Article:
The things is, by the time I was twenty-two, I was so used to being with boys who couldn’t live without me that I could hardly fathom a man who would pick up his newspaper and hardly blink when I curled up beside him.
Now I am twenty-three and you tilt your head toward me for a kiss on the cheek without lifting your eyes from an article about the stock market (or something comparably dense). I flutter around and I find things to do, but in the back of my mind I’m still curiously surprised by all the flowers you’re not sending me.
You have no idea how many times you’ve told me the same stories, or that you’re the first person that I let get away with that. Partly it’s because I like the way you tell them, partly it’s because I’m committing things to memory. I’m using things against you or for you, it can be hard to say which.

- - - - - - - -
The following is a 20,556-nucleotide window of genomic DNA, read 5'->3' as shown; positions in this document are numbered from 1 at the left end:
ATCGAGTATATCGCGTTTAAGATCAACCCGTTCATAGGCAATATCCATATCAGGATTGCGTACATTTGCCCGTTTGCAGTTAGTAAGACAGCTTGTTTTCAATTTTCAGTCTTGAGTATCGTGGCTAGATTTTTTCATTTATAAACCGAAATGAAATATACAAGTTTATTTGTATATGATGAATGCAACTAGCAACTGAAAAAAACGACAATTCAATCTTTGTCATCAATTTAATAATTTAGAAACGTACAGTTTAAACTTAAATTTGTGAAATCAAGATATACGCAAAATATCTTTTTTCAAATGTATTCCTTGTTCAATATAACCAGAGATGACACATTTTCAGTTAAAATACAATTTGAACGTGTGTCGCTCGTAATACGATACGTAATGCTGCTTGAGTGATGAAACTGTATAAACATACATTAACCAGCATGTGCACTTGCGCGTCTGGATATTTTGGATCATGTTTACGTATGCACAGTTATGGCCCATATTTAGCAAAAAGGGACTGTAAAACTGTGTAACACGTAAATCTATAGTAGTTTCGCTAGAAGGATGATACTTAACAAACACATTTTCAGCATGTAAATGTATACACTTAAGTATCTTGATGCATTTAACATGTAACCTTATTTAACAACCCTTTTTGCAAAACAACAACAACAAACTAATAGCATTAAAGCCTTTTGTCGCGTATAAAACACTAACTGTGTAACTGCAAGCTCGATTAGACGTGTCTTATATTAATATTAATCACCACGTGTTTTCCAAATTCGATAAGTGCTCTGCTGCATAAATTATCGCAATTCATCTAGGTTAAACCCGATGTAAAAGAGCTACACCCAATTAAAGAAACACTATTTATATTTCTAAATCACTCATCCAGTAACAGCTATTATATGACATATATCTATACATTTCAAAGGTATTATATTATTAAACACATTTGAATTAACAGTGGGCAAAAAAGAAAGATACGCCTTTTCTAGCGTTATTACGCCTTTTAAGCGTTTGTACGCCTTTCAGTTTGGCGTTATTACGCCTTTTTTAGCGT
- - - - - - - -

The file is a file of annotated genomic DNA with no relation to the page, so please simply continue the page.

More than twice you told me about the girl in the peasant blouse, and I recognized that the blouse was more than a blouse now. It was you and your eighteen year old hormones and ideas about breasts, half-concealed by white cotton. So when I saw that filmy white fabric in the shop, I bought it and wore it and knew you’d react, though you wouldn’t remember why. And I blushed, feeling sneaky and pretty, and like an eighteen year old someone else, which I think is what you’re missing after all.